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Dust

by Arthur Slade
170 pages,
ISBN: 0006485936


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Children's Books
by Jeffrey Canton

Arthur Slade's literary inventiveness is wonderful. His Northern Frights series of young adult novels, for example, uses the darker side of Icelandic folktales and legends in contemporary Canadian settings to great effect. But unfortunately the quality of the writing never quite matches the breathtaking imaginative leaps that he offers young readers. And, sad to say, his new novel Dust suffers from the same ailment. It's a tour de force idea that doesn't quite work after take-off. It's not easy to say exactly why. Relating the storyline won't help because it's the stories that Slade tells that are so compelling.

Horshoe, Saskatchewan, is trying desperately to limp along despite the Depression. The Steelgate farm hasn't been any harder hit than have its neighbours, but that doesn't make life any easier for seven-year-old Matthew or his eleven-year-old brother Robert. Robert escapes into the fictions that his uncle shares with him¨John Carter's Warlord of Mars, Tarzan of the Apes and Treasure Island. But escape into other worlds doesn't seem quite so compelling when Matthew disappears. As readers we watch Matthew disappear, helpless to act, trapped on our side of the book. And at first, there's a lot of fuss with the RCMP leading the investigation, clues discovered. But slowly, we become aware, as does Robert, that attention is slipping off Matthew's disappearance, and the mysterious disappearances of a number of other children in Horshoe, and is being re-focused on Abram Harsich. He's the new guy in town, a stranger who has promised to save Horshoe with his rainmill, a fabulous invention that Harsich promises will replenish the town's drought-ridden farms with much-needed rain and make them prosper. Harsich makes Robert very uncomfortable, and for good reason, as Robert and reader will ultimately discover. Sounds intriguing, doesn't it?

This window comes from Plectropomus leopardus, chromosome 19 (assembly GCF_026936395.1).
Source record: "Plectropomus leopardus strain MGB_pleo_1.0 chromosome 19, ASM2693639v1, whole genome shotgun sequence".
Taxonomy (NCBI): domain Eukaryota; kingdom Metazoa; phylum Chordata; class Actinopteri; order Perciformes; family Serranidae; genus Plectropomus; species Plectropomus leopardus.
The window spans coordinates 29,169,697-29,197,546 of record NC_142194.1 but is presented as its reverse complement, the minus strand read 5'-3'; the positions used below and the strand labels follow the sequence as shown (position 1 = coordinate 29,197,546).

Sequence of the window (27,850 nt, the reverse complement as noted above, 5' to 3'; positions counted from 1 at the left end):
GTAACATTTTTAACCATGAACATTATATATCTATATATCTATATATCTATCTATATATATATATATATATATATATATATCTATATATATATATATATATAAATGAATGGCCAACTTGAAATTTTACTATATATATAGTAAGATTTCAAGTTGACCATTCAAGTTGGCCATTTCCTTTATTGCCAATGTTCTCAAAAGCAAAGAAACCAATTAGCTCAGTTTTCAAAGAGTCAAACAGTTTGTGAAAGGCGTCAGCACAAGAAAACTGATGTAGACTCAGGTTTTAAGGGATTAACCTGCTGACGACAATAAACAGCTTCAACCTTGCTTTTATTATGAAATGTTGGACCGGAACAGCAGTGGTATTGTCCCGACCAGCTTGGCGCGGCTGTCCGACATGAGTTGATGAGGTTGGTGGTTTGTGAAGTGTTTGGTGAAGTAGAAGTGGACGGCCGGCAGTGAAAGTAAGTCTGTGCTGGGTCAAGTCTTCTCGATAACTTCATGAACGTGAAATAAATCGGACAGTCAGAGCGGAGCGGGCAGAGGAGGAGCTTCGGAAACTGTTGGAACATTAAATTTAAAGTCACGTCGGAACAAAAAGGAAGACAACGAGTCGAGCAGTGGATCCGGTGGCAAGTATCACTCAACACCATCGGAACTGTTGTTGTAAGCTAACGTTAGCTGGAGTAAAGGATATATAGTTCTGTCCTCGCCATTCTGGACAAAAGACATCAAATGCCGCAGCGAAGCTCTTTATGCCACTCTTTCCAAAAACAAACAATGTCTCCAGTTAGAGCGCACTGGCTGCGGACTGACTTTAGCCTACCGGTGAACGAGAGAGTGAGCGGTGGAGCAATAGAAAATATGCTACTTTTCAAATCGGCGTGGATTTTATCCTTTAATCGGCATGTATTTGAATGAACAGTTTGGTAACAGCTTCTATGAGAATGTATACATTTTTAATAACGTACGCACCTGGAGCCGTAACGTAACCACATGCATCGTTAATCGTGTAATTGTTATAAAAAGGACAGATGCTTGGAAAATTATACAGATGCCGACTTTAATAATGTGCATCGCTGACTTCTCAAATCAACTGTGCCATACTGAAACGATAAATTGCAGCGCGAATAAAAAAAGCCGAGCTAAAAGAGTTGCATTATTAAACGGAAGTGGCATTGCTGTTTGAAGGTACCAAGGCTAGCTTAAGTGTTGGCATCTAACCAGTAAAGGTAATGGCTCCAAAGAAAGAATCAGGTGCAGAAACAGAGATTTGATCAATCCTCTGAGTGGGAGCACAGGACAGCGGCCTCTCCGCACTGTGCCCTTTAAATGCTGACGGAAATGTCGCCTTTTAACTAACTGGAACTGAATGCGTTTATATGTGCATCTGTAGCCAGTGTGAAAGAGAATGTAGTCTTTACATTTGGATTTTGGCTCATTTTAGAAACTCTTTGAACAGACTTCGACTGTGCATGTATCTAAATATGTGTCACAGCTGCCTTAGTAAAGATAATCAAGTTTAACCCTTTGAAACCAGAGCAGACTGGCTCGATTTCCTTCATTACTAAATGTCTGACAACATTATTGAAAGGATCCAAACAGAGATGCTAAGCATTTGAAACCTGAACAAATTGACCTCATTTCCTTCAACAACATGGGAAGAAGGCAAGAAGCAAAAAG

And it is intriguing, mysterious and tantalizing, dragging us deeper and deeper into the puzzle that lurks behind the sinister Mr. Harsich. But it also begins to unravel as we move deeper into the book, a little here, a little there. Harsich is just a little too patently bad-guy material and Robert is just a little too hapless to be the hero. And the mystery at the heart of the book seems a little too much like a pale imitation of the dust that lurks at the heart of British writer Philip Pullman's His Dark Materials trilogy and not quite original enough¨even though Slade is obviously playing with images of dust as a visual symbol of this particular historical moment as well as the child-centred resource that is sought after by aliens from other parts of the galaxy. And Slade is playing with his readers, testing them and teasing them, before guiding them to the somewhat-but-not-entirely happy-ever-after ending. That's what Slade does best¨act as guide to uncomfortable and unsettling emotions, ideas that make us think and propel us into exciting imaginative worlds. So why doesn't Dust work?

As well as fiction, Slade is the author of the hugely successful four-part Hallowed Knight comic book, and perhaps that's what is missing in Dust¨visuals. Maybe we need to see Dust rather than just experience it in our imaginations. It's certainly puzzling that Slade can create such a strong storyline but cannot quite deliver the goods in the final run. Dust is without doubt his best book to date but Slade has got to push a little bit harder to make his really great ideas into really great fiction. ˛

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